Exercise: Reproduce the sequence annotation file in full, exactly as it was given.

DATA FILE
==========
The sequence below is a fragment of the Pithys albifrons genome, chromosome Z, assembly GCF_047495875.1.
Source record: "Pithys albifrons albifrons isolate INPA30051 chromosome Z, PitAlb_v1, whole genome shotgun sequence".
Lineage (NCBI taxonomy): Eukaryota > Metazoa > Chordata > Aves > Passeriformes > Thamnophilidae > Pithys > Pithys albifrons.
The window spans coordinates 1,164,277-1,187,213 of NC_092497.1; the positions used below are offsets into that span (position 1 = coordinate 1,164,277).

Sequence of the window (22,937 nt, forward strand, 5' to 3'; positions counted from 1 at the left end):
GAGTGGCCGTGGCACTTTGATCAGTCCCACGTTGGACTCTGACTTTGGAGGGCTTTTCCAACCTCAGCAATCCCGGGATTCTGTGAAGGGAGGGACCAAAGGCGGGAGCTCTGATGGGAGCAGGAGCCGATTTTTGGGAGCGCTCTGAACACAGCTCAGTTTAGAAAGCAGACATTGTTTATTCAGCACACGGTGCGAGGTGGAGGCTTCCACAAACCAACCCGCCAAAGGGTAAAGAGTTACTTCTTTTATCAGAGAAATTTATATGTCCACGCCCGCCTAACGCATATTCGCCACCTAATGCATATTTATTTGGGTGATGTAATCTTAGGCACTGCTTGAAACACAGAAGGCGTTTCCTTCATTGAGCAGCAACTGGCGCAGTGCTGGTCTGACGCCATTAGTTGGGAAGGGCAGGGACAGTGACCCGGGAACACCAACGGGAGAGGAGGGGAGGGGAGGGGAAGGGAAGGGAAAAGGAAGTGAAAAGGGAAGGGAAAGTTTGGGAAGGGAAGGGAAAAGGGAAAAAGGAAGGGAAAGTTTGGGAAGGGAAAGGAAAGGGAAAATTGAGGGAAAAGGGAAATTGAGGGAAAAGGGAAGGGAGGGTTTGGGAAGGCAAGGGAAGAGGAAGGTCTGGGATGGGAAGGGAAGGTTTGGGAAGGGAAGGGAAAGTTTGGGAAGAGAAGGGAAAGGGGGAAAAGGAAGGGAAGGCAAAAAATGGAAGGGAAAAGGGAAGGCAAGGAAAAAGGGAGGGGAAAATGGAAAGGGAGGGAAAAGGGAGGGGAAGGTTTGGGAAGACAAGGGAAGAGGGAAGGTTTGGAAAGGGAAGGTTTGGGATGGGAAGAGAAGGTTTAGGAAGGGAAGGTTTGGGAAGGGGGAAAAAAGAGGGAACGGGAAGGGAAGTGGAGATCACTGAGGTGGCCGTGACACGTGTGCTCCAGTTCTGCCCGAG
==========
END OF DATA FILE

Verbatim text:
The sequence below is a fragment of the Pithys albifrons genome, chromosome Z, assembly GCF_047495875.1.
Source record: "Pithys albifrons albifrons isolate INPA30051 chromosome Z, PitAlb_v1, whole genome shotgun sequence".
Lineage (NCBI taxonomy): Eukaryota > Metazoa > Chordata > Aves > Passeriformes > Thamnophilidae > Pithys > Pithys albifrons.
The window spans coordinates 1,164,277-1,187,213 of NC_092497.1; the positions used below are offsets into that span (position 1 = coordinate 1,164,277).

Sequence of the window (22,937 nt, forward strand, 5' to 3'; positions counted from 1 at the left end):
GAGTGGCCGTGGCACTTTGATCAGTCCCACGTTGGACTCTGACTTTGGAGGGCTTTTCCAACCTCAGCAATCCCGGGATTCTGTGAAGGGAGGGACCAAAGGCGGGAGCTCTGATGGGAGCAGGAGCCGATTTTTGGGAGCGCTCTGAACACAGCTCAGTTTAGAAAGCAGACATTGTTTATTCAGCACACGGTGCGAGGTGGAGGCTTCCACAAACCAACCCGCCAAAGGGTAAAGAGTTACTTCTTTTATCAGAGAAATTTATATGTCCACGCCCGCCTAACGCATATTCGCCACCTAATGCATATTTATTTGGGTGATGTAATCTTAGGCACTGCTTGAAACACAGAAGGCGTTTCCTTCATTGAGCAGCAACTGGCGCAGTGCTGGTCTGACGCCATTAGTTGGGAAGGGCAGGGACAGTGACCCGGGAACACCAACGGGAGAGGAGGGGAGGGGAGGGGAAGGGAAGGGAAAAGGAAGTGAAAAGGGAAGGGAAAGTTTGGGAAGGGAAGGGAAAAGGGAAAAAGGAAGGGAAAGTTTGGGAAGGGAAAGGAAAGGGAAAATTGAGGGAAAAGGGAAATTGAGGGAAAAGGGAAGGGAGGGTTTGGGAAGGCAAGGGAAGAGGAAGGTCTGGGATGGGAAGGGAAGGTTTGGGAAGGGAAGGGAAAGTTTGGGAAGAGAAGGGAAAGGGGGAAAAGGAAGGGAAGGCAAAAAATGGAAGGGAAAAGGGAAGGCAAGGAAAAAGGGAGGGGAAAATGGAAAGGGAGGGAAAAGGGAGGGGAAGGTTTGGGAAGACAAGGGAAGAGGGAAGGTTTGGAAAGGGAAGGTTTGGGATGGGAAGAGAAGGTTTAGGAAGGGAAGGTTTGGGAAGGGGGAAAAAAGAGGGAACGGGAAGGGAAGTGGAGATCACTGAGGTGGCCGTGACACGTGTGCTCCAGTTCTGCCCGAG